Most states now allow for some sort of incentive pay, whether it's offering bonuses to teach in high-needs schools or subjects or basing raises on student or teacher performance.

Nine states require districts to consider performance in teacher pay and at least 11 states allow it, according to the nonprofit National Council on Teacher Quality, a research and policy organization. A majority of states incentivize pay for high-needs schools and subjects.

What do teachers dislike about it?

Market-driven recruiting and retention bonuses are generally accepted, but bonuses linked to student and teacher performance are more controversial. Teachers say it's not fair to pay them based on standardized test scores that are affected by factors beyond their control, like poverty.

Teachers also say they are self-motivated and not driven by bonuses the way a salesperson may be, for example. Many would rather see funding used to increase the base pay of all teachers, not awarded in a way that can create friction and competition within a school.

"Performance pay has become just another way of nickel-and-diming educators because erratic bonuses are no substitute for sustainable living wages, especially as costs keep rising," American Federation of Teachers President Randi Weingarten said. "This just injects more instability into a profession that's becoming ever more precarious."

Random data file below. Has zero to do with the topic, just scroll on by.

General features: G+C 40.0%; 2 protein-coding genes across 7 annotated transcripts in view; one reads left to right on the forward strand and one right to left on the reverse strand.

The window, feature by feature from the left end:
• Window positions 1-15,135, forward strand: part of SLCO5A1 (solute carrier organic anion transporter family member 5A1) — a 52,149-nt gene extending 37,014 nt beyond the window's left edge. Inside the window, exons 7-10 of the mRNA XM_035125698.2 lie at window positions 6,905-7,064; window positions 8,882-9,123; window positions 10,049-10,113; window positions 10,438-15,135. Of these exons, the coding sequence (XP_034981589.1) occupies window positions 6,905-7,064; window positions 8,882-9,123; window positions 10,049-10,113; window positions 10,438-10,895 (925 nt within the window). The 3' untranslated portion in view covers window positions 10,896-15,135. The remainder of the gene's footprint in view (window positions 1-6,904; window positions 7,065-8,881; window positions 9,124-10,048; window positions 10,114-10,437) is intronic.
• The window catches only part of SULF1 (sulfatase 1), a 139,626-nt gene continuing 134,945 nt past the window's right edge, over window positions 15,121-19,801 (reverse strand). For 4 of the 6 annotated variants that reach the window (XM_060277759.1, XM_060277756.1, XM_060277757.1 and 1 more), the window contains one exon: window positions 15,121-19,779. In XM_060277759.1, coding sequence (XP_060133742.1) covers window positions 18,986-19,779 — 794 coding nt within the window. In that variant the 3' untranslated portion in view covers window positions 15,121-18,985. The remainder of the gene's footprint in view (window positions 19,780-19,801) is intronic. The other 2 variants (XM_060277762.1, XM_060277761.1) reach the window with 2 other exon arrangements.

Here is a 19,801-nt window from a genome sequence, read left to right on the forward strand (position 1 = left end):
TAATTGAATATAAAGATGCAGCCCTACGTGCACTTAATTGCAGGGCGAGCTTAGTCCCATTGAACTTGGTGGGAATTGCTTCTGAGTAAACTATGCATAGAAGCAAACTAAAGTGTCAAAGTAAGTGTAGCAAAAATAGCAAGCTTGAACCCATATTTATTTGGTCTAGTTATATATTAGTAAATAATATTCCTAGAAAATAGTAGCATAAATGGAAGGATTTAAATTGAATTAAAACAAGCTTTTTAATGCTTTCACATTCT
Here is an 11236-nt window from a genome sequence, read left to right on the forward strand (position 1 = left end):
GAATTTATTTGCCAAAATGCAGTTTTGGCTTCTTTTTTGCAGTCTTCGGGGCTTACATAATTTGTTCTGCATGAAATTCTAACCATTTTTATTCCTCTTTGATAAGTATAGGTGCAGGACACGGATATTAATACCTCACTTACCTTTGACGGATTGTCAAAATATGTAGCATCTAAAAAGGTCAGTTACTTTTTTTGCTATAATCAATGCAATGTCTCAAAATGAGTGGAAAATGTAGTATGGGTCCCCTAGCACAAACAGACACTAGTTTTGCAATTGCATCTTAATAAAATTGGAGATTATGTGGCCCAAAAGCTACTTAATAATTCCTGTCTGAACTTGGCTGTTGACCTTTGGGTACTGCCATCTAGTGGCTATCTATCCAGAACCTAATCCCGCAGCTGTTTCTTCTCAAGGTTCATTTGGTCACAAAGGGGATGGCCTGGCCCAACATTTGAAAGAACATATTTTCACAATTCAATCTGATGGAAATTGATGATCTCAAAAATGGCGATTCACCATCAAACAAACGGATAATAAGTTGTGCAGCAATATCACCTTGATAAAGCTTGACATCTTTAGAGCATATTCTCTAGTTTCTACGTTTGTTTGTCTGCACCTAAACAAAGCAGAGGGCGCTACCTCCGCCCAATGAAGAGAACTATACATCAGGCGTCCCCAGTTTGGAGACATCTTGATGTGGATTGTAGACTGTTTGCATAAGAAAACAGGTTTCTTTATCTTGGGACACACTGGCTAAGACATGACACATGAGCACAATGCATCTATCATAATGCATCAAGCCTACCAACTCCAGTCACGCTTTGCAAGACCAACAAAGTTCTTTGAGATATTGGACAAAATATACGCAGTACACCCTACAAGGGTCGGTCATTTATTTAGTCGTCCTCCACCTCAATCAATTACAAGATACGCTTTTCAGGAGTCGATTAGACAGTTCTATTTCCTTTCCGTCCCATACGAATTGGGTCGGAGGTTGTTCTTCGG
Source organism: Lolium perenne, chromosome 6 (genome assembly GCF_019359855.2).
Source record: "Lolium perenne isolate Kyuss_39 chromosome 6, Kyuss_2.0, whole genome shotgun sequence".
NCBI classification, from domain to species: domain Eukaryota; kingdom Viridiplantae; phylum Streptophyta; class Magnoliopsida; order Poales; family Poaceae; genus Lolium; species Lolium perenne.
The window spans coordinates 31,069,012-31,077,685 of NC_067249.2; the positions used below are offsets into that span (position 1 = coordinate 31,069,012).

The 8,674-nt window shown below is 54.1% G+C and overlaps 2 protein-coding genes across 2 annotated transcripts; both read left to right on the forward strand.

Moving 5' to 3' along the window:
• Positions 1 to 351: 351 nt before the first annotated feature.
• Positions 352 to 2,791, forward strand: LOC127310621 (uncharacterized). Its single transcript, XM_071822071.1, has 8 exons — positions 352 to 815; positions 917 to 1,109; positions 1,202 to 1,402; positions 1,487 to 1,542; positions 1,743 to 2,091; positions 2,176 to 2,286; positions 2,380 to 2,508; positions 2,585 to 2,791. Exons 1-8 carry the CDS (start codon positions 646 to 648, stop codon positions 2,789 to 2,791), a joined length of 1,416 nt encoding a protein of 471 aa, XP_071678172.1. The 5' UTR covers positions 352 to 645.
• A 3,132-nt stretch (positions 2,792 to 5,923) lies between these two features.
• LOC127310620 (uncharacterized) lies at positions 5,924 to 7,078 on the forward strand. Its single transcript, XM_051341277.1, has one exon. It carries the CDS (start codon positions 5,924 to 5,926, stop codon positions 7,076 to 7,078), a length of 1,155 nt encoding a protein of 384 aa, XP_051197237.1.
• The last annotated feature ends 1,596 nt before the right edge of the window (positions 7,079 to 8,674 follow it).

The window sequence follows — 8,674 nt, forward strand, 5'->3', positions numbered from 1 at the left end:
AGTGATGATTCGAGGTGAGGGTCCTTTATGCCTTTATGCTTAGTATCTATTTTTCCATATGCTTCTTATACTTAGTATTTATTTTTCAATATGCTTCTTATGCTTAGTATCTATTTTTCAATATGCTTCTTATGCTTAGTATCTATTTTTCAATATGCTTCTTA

In Denver, the main sticking point over bonuses is how much extra to pay teachers who work in high-poverty schools and in one of 30 struggling schools. The district sees those bonuses as key to helping improve the academic performance of low-income students. It says it also needs to honor the will of voters to spend tax revenue worth about $33 million a year on incentive pay.

"There is not one school district in the country that is going to look at Denver and think, 'Oh, I think I'll try that,' " National Education Association President Lily Eskelsen García said after joining picketing Denver teachers this week.

Then why use it?

There are a lot of reasons for incentive systems, Springer said, including the idea that teachers should be compensated for results in the classroom, not just years of service.

"One of the things that I think is important about these systems, particularly well-designed ones, is it's getting us to a point where we can pay our highest-performing educators a six-figure salary," Springer said. "And I think our best and brightest educators deserve a six-figure salary. But unfortunately, the single salary schedule is never going to let us get there."